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Tony Campolo

Tony Campolo

Posted: January 31, 2007 09:21 AM

Religion After Freud


Sigmund Freud was the apostle of disbelief. He was the one who made psychoanalysis a part of our culture, and in so doing he kicked out a flying buttress that had been essential for holding up our cathedral of faith. There is no doubt that religion had already waned under the onslaught of the Enlightenment, but it was Freud who provided the radically new understanding of human nature that made any religious explanation of the whats and whys of our personhood seem naïve.

Religion had established rules and regulations that governed our behavior. Our impulses and instincts had been kept in check by those rules and regulations which religion had taught us had been established by God. We knew that keeping our intense sexual appetites under control and gratified only within the confines of marriage was crucial for establishing a stable society.

The reason we obeyed such rules, which were obviously a source of great frustration and, as Freud would say, "discontents," was that we believed that they were handed down to us from Heaven. We did not yield to our impulses because we were convinced that God forbade such behavior and that deviation from His will would carry with it horrendous punishments.

Freud delivered us from all of that by telling us those rules were really created by the society into which we were socialized, and were drilled into our subconscious minds by the likes of our parents (in his day, primarily fathers). Freud taught us that it wasn't God that imposed judgment on us and made us feel guilty when we stepped out of line. Instead, it was the superego--that idealized concept of what a good person is supposed to be and do--given to us by our parents, that condemned us for what had been hitherto regarded as ungodly behavior. Instead of a transcendent God, it was this subconscious ideal self that had been created by those who reared us from infancy that said "no" to our natural impulses and desires.

Through psychoanalysis, Freud told us, we could come to understand those condemning inner feelings. He delivered us from that which would otherwise have kept us from the gratifications and self-fulfillment that could make us happy.

The frustrations that result from having to obey the socially created policeman in our subconscious, said Freud, are what make us neurotic. Furthermore, if we are to become the self-actualized, fulfilled human beings we long to be, we must realize what the superego does to us, and in this understanding be freed from its "harmful" effects.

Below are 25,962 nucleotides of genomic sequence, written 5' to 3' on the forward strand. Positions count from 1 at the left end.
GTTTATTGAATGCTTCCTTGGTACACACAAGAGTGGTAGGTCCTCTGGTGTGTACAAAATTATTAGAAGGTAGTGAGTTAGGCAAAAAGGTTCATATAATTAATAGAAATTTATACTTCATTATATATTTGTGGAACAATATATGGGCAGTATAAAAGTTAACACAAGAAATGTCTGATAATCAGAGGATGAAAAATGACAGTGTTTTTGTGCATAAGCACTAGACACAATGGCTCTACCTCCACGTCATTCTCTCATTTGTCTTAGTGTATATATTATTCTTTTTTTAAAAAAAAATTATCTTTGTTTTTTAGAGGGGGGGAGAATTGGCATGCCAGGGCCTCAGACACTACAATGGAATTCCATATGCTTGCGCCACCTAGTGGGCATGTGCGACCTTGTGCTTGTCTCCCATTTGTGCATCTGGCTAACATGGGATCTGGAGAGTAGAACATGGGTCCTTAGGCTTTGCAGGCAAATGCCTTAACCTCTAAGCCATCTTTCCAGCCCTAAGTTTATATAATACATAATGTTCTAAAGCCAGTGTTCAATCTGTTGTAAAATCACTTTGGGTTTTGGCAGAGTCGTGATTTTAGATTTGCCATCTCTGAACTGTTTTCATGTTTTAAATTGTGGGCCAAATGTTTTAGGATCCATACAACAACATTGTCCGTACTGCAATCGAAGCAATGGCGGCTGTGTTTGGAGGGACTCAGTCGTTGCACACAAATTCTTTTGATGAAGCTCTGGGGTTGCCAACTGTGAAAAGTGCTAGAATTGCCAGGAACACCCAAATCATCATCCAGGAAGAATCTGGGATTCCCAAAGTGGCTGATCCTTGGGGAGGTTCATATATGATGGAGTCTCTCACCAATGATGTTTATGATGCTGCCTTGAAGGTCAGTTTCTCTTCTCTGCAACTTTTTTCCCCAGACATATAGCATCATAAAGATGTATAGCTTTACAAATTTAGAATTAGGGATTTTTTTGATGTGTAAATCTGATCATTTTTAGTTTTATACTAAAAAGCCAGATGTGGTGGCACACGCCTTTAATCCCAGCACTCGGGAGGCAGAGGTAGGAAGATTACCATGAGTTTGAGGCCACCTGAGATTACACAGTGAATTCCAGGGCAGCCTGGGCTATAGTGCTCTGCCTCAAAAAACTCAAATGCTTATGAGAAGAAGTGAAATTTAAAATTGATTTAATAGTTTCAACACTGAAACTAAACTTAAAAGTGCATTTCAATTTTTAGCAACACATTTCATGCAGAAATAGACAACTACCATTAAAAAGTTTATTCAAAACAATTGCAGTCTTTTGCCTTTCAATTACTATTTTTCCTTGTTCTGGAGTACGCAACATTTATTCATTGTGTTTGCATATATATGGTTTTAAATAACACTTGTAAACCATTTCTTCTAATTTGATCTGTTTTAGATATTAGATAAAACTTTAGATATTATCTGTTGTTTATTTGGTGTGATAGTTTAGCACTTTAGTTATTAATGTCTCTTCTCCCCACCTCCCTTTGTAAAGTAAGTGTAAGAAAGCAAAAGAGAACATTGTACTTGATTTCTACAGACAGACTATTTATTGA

In our post-Freudian world it is no longer a goal to become people of character who live out a God-ordained ideal of selfhood. Instead, in the triumph of Freudian-inspired hyper-individualism, each person is urged to live out his or her appetites for gratification. All of this was to the end that each of us would become satiated and satisfied with life. With Freud, God, and the need for God-dictated restraints, had been abolished.

If we stop to think about it, there is, to use Stephen Colbert's term, a certain "truthiness" to Freud's theories. What he said has been asserted by great intellects, such as the recently deceased Philip Rieff, who claimed that Freud was scientific. However, it should be pointed out that there is nothing at all scientific about Freud's theories. Is there any empirical proof that fits within the canons of science and validates his claims?

Who's to say that there is any more support for Freud's psychoanalytic concept of the superego than there is for that old time religion that asserted that there is a God who ordains what is right and wrong, and that His righteousness endures for all generations?

If we are to be pragmatic and judge these two options by their results, there is little doubt that the God postulate comes out on top. In a world increasingly governed by the impulse release theories of Freud, marital infidelity has become commonplace, premarital sex with all of its destructive consequences has become prevalent, and society in general has lost, as the poet Yeats would say, "its center."

Instead of self-fulfilling and self-actualizing persons emerging out of the milieu created by the triumph of the psychoanalytical therapy created by Freud and his followers, we have instead the individuated selfish homo sapien who seeks only the maximization of personal pleasure. And since wealthy, successful people are the ones who are most likely to have the means to pursue those pleasures that offer the only meaning in this post-Freudian society, is it any wonder that we are raising up a generation of children whose aspirations in life are wholly materialistic?

If judged pragmatically, would you not have to conclude that psychoanalysis has not been the cure for society's illness but actually may be the cause of its sicknesses? Judged pragmatically, it is easy to conclude that believing in a God-ordained order of right and wrong offers the best hope for a humanity that does not go crazy with a pseudo-science that leaves us in a normless world in which each seeks the maximization of pleasure without regard to judgment.